Building empathy and peer support

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A young girl gets some guidance on illustrating her book.

Jonatan says that at Apopa Centro, he saw firsthand the transformation that occurred as youth were able to remove the “masks” that they often wear and open up to one another and to themselves.

“They supported one another to write the stories and get things off their chest, leaving behind some of those fears that they had, that sadness, and converting into a positive force with which they can help others,” he says.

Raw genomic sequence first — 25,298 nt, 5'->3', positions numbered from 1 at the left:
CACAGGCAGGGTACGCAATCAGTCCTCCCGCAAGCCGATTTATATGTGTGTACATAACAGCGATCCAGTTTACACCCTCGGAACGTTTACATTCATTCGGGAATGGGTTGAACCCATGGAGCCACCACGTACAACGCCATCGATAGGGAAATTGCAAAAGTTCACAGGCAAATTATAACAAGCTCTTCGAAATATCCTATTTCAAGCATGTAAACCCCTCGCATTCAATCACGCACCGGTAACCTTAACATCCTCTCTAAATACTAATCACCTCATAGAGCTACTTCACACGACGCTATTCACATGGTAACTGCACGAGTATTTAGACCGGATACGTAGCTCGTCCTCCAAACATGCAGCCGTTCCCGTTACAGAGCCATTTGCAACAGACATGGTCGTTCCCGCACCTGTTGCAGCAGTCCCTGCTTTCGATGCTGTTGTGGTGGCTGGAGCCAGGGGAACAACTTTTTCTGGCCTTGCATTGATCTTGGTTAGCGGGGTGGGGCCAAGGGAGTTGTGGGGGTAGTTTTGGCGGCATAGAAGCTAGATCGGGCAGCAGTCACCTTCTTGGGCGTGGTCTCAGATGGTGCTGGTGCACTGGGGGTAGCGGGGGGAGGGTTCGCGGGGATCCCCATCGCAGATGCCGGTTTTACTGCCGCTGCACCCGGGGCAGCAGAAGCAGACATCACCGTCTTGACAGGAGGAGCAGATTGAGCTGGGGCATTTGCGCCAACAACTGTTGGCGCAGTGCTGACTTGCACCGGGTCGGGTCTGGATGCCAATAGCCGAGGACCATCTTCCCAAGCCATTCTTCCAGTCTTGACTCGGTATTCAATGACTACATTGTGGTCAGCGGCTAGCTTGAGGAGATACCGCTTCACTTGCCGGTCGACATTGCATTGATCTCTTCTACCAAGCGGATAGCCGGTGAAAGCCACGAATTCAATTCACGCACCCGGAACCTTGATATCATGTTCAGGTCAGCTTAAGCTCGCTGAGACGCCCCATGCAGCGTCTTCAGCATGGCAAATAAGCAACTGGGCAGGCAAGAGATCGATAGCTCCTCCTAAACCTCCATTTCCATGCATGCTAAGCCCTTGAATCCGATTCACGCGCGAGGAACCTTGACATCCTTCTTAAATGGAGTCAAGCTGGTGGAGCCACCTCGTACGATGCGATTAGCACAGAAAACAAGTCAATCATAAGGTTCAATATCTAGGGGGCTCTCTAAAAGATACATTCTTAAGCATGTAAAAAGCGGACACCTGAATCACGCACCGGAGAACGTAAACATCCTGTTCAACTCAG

By introducing youth to a creative outlet, means of self-expression and tool to work through traumatic experiences, Soy Autor equips them with a means of addressing challenges for the rest of their lives.

“We know that Soy Autor is a step,” Knapp says. “We try to turn these youth into readers and writers for life, so that it’s a habit and they know that throughout the course of their lives, no matter what happens, they can find refuge in pencil and paper, and they can tell their experiences and share them.”